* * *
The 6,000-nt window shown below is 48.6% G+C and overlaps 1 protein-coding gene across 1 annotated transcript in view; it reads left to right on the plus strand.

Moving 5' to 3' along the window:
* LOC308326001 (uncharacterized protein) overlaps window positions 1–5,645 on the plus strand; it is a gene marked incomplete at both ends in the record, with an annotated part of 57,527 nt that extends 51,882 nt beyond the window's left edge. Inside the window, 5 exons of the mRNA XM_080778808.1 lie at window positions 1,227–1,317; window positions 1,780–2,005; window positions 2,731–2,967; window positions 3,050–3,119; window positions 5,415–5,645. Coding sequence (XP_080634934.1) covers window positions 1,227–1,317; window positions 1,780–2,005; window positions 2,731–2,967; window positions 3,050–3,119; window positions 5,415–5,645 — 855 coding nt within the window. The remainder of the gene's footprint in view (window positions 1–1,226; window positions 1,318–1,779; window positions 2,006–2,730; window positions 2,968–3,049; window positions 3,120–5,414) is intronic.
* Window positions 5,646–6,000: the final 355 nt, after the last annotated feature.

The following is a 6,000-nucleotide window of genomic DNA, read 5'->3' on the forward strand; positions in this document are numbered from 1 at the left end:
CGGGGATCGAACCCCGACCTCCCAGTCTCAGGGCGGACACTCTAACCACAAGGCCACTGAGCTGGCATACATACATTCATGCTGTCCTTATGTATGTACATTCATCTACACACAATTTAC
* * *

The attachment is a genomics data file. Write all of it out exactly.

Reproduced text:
The 6,000-nt window shown below is 48.6% G+C and overlaps 1 protein-coding gene across 1 annotated transcript in view; it reads left to right on the plus strand.

Moving 5' to 3' along the window:
* LOC308326001 (uncharacterized protein) overlaps window positions 1–5,645 on the plus strand; it is a gene marked incomplete at both ends in the record, with an annotated part of 57,527 nt that extends 51,882 nt beyond the window's left edge. Inside the window, 5 exons of the mRNA XM_080778808.1 lie at window positions 1,227–1,317; window positions 1,780–2,005; window positions 2,731–2,967; window positions 3,050–3,119; window positions 5,415–5,645. Coding sequence (XP_080634934.1) covers window positions 1,227–1,317; window positions 1,780–2,005; window positions 2,731–2,967; window positions 3,050–3,119; window positions 5,415–5,645 — 855 coding nt within the window. The remainder of the gene's footprint in view (window positions 1–1,226; window positions 1,318–1,779; window positions 2,006–2,730; window positions 2,968–3,049; window positions 3,120–5,414) is intronic.
* Window positions 5,646–6,000: the final 355 nt, after the last annotated feature.

The following is a 6,000-nucleotide window of genomic DNA, read 5'->3' on the forward strand; positions in this document are numbered from 1 at the left end:
CGGGGATCGAACCCCGACCTCCCAGTCTCAGGGCGGACACTCTAACCACAAGGCCACTGAGCTGGCATACATACATTCATGCTGTCCTTATGTATGTACATTCATCTACACACAATTTAC